Biden calls meeting amid fears US to run short of cash

·3-min read

The US Treasury has warned it could soon run short of cash to pay all of the government's bills without a debt limit increase, prompting President Joe Biden to summon the top four congressional leaders to the White House to try to avert a fiscal crisis.

A person familiar with the plans told Reuters Biden called Republican House Speaker Kevin McCarthy in Jerusalem, as well as House Democratic leader Hakeem Jeffries, Senate Majority Leader Chuck Schumer and Republican leader Mitch McConnell, and invited them to a meeting on May 9 to talk about the debt ceiling and federal spending.

US Treasury Secretary Janet Yellen said in a letter to Congress the agency will be unlikely to meet all US government payment obligations "by early June, and potentially as early as June 1" without action by Congress.

The new potential "X-date", which takes into account April tax receipts, is largely unchanged from a previous estimate, issued in January, that the government could run short of cash about June 5.

But Yellen also added some wiggle room.

"Federal receipts and outlays are inherently variable, and the actual date that Treasury exhausts extraordinary measures could be a number of weeks later than these estimates," she wrote to representatives.

"It is impossible to predict with certainty the exact date when Treasury will be unable to pay the government's bills, and I will continue to update Congress in the coming weeks as more information becomes available," she wrote, urging Congress to act quickly to raise the limit.

After hitting the $US31.4 ($A47.4) trillion borrowing cap on January 19, Yellen previously told Congress Treasury would keep up payments on debt, and federal benefits and make other outlays using cash receipts and extraordinary cash management measures.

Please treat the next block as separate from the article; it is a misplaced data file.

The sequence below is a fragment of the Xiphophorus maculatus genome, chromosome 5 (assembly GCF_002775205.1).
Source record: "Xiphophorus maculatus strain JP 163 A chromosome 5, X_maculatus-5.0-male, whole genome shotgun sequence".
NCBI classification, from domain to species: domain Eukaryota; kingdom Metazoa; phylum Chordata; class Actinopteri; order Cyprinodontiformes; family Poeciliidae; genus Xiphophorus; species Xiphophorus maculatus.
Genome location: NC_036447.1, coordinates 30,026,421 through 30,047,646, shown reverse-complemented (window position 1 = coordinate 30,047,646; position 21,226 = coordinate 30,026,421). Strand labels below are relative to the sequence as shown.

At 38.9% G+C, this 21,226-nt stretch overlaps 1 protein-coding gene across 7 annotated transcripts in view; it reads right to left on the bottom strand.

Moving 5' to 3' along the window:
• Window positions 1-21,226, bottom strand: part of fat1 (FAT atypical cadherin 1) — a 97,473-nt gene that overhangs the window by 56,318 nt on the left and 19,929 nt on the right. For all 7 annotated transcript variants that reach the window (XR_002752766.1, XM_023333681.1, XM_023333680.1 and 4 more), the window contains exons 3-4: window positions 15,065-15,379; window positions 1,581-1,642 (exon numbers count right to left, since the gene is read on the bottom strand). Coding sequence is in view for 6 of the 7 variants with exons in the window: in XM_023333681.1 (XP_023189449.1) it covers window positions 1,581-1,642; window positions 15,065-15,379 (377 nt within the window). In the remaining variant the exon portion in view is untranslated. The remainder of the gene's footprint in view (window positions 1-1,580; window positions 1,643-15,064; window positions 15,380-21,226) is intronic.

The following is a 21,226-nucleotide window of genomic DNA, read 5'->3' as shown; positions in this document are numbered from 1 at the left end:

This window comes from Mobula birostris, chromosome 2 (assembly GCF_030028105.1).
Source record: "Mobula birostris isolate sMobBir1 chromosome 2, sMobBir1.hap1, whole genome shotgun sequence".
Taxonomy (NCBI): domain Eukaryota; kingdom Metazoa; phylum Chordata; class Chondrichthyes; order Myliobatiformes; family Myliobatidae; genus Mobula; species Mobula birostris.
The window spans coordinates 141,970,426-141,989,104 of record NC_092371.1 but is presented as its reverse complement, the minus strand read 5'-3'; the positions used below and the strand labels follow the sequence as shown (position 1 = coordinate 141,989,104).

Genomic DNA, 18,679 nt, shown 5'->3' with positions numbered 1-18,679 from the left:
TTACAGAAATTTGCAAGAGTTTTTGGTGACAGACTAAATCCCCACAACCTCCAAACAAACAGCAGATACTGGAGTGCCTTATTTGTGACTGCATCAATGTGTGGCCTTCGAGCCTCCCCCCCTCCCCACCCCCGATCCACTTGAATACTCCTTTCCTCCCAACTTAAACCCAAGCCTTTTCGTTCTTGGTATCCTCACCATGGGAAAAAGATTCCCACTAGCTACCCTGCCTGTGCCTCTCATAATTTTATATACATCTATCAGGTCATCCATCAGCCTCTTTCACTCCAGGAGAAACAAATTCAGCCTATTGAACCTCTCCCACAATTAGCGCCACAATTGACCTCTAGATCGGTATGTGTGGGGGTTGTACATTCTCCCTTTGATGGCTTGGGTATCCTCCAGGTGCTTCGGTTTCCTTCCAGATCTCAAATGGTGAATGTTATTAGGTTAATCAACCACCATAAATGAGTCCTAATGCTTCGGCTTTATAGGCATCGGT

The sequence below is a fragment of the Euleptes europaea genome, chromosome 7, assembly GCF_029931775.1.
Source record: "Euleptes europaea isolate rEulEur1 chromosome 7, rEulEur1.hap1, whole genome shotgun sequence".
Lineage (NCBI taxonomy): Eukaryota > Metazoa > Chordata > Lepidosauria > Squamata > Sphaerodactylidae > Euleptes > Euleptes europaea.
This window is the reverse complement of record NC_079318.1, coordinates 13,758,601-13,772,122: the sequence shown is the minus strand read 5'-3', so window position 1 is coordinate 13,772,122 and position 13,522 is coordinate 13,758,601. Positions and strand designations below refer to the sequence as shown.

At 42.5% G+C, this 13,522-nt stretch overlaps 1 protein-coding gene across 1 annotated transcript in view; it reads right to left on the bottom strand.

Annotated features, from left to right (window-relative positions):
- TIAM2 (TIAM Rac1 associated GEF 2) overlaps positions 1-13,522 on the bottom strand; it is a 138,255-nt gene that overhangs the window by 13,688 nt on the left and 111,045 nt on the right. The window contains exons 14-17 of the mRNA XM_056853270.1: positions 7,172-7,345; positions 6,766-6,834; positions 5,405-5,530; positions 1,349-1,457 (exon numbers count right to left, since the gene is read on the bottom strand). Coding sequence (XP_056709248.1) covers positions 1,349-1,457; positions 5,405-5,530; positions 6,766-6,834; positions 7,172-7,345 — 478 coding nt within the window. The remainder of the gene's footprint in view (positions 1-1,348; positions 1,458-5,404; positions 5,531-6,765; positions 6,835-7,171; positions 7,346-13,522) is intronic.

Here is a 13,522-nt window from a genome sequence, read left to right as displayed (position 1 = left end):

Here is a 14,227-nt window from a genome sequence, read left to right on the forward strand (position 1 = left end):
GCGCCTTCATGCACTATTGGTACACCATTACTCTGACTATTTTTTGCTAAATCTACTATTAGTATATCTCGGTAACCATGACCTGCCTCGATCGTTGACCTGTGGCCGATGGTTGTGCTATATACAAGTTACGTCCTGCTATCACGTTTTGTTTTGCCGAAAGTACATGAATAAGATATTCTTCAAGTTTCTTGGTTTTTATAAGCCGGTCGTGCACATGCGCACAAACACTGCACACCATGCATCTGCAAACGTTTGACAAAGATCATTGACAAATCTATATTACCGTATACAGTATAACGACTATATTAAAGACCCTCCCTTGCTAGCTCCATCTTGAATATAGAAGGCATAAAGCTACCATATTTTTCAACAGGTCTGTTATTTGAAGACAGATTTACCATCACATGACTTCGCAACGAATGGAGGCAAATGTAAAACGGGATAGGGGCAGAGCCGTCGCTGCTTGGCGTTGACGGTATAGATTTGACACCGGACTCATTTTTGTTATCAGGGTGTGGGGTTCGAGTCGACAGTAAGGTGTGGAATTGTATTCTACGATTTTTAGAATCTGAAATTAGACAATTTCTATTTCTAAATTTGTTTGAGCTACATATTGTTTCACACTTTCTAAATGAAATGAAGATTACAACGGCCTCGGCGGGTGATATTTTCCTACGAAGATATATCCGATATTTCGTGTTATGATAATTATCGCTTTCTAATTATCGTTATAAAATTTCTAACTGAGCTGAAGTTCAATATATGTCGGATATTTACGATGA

In 2011, a similar debt ceiling fight took the country to the brink of default and prompted a downgrade of the country's top-notch credit rating.

This time, negotiations might be even more difficult, veterans of 2011's face-off say.

The Republican-led House of Representatives passed a bill on April 26 that would raise the debt ceiling in exchange for deep cuts to health care for the poor and other budget cuts that the Department of Transportation says would shut hundreds of air traffic control towers.

The bill also would slash tax incentives for solar and other climate-friendly energy sources.

The Republican bill would implement $US4.5 ($A6.8) trillion in spending cuts - or about 22 per cent - in exchange for a $US1.5 ($A2.3) trillion increase in the US debt limit.

It has no chance of passing the Democrat-controlled Senate and the White House has said President Joe Biden would veto the legislation.

The White House has asked Congress to raise the debt limit without conditions; administration officials are already making plans to negotiate with Republicans over the president's 2024 budget plan.

The US's debt ceiling battles are likely to persist for years to come, with benefit programs such as Social Security and Medicare accounting for the largest category of the budget and projected to grow dramatically as the population ages.